October 28, 1996
Politics professor Wendy Mink and mother profiled in new book
The novelty of being a congresswoman's daughter is something politics professor Wendy Mink grew up with--literally. Her mother, U.S. Representative Patsy Mink (D-Hawaii), was first elected to the U.S. House of Representatives in 1964, where she served until 1977. She returned to Congress in 1990, where she continues to serve.
Wendy and Patsy Mink are one of 23 mother-daughter duos profiled in the new book The Conversation Begins: Mothers and Daughters Talk About Living Feminism (New York: Bantam Books, 1996). Compiled by the mother-daughter team of Christina Looper Baker and Christina Baker Kline, the book is a distillation of interviews conducted by the authors. "I talked with them for three or four hours at Georgiana's Cafe," says Mink, whose mother was interviewed separately. Their entries appear as first-person recollections of themselves and each other.
A private person, Mink says she agreed to participate in the book project out of admiration for her mother and because she understands the public's curiosity about "the second generation" of women raised by some of the nation's leading feminists.
Patsy Mink's history as a trailblazer is long and rich: She was the first woman of color elected to Congress; she was an early and outspoken opponent of the Vietnam War; and she led the fight for Title IX, the federal law that prohibits sex discrimination in education. She continues to be active on issues such as gender equity and economic equality, most recently fighting the welfare reform bill that President Clinton signed into law.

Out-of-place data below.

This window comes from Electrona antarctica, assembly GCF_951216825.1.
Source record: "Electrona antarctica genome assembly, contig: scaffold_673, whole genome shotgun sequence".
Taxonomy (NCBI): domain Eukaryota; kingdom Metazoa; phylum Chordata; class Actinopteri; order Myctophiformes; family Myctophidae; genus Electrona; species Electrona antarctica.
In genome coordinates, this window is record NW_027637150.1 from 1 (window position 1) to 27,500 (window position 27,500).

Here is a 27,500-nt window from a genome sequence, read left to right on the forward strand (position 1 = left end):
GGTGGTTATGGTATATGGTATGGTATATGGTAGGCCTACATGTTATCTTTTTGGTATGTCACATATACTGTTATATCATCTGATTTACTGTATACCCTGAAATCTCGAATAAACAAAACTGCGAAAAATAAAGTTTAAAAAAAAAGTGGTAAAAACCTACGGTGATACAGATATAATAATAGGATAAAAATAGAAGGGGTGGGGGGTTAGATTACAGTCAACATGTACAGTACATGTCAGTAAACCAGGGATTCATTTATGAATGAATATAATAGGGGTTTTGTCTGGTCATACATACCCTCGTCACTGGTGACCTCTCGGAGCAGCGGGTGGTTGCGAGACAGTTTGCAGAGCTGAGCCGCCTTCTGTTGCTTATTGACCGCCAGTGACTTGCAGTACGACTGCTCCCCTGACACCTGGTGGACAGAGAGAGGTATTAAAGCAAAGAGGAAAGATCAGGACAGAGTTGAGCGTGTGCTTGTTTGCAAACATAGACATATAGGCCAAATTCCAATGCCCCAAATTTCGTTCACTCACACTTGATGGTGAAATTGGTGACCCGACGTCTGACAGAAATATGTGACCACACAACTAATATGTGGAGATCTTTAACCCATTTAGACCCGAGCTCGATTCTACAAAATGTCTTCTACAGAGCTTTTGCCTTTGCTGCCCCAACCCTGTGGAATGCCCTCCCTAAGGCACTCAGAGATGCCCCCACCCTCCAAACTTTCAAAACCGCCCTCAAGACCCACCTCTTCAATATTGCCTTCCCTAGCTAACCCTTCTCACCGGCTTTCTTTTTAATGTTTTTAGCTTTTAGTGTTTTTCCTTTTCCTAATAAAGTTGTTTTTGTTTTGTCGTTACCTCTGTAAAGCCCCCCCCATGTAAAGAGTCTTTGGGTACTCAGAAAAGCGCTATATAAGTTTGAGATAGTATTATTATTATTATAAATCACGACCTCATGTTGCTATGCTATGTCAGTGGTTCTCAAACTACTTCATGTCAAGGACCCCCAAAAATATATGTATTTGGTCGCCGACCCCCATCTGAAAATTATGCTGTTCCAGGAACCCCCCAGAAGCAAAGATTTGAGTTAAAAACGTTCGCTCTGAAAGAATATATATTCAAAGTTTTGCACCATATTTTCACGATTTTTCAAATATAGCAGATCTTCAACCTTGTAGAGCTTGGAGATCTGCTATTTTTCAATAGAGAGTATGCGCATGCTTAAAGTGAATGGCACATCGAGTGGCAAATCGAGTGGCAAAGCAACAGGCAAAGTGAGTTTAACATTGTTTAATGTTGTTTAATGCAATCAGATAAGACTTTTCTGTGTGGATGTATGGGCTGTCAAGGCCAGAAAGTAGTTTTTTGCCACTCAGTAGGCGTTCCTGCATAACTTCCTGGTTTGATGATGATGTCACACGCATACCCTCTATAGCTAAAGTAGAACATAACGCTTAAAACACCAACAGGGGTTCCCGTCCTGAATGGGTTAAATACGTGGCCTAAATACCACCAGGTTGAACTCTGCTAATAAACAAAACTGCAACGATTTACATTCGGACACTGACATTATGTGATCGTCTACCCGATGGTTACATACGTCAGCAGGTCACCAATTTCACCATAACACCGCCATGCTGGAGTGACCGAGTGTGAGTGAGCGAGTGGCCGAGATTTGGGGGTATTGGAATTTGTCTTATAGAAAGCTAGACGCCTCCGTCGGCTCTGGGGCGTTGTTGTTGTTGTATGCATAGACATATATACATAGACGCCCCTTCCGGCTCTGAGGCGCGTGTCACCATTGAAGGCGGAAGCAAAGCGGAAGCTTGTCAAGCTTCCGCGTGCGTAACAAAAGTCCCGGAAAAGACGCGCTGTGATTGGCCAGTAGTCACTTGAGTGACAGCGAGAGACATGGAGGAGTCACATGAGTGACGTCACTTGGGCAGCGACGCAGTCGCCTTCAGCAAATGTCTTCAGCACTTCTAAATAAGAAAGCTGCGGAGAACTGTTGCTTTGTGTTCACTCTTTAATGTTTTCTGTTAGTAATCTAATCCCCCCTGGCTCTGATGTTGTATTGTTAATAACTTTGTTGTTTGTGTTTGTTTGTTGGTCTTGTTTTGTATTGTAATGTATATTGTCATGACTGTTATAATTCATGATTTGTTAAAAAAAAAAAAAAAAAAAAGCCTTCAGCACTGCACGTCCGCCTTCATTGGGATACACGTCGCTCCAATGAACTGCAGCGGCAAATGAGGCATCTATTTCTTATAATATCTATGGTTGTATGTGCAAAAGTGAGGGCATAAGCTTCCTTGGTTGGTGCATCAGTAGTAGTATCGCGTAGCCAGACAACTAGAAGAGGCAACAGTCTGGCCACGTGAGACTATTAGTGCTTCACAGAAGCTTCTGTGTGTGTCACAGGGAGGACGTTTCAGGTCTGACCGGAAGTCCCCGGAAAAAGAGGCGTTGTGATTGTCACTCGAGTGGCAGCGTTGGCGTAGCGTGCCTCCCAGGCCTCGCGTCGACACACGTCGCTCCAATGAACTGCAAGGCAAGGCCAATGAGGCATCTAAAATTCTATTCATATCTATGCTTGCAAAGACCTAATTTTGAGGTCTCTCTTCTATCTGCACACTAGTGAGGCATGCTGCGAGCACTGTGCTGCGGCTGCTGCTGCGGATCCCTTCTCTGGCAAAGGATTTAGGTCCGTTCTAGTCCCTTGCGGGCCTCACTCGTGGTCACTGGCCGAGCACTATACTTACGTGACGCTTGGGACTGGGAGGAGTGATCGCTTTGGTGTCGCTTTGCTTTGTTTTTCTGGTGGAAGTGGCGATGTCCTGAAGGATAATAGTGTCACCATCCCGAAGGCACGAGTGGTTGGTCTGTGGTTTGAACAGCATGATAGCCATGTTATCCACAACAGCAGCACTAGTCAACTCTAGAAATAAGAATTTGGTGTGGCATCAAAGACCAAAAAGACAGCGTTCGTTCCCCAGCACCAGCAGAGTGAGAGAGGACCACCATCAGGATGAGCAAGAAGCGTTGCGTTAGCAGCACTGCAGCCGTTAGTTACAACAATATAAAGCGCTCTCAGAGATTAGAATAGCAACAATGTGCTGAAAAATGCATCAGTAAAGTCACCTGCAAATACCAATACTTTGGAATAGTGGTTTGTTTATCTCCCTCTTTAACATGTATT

For Wendy Mink, her mother's accomplishments have always been a source of pride, but there's one thing she says she knew early on: She didn't want to be a political candidate. "I was exposed from the age of four to public scrutiny, which I think was more intense then because people thought that women who didn't devote themselves full-time to their children were neglecting them," says Mink.
Mink's academic specialties are U.S. politics, including women and the law, welfare policy, immigration history, and the role of race and gender in the development of U.S. democracy. An expert on welfare history and welfare reform initiatives, Mink teamed up with her mother in 1993 to convene a national policy conference to underscore the significance of welfare in women's lives.
Both mother and daughter continued to work against what Mink calls "punitive welfare reform" after the Republican takeover of Congress in 1994. Patsy Mink led legislative efforts to halt Republican initiatives; Wendy Mink helped mobilize feminists across the country into the Women's Committee of 100, an organization devoted to winning welfare justice for women. The group, which Mink cochairs, campaigned vigorously against the Republican welfare bill and for a presidential veto when it passed the Congress.
"We won a veto twice, but in the end we couldn't compete with Clinton's electoral calculus," says Mink, who believes that the new law offends poor women's rights and punishes them for taking care of their children. "It will be five years before the full misery of the bill will be felt."
Mink is currently working on a new book that she describes as
a "response to welfare reform." Her previous book, which
was published in 1995, is titled The Wages of Motherhood: Inequality
in the Welfare State, 1917-1942.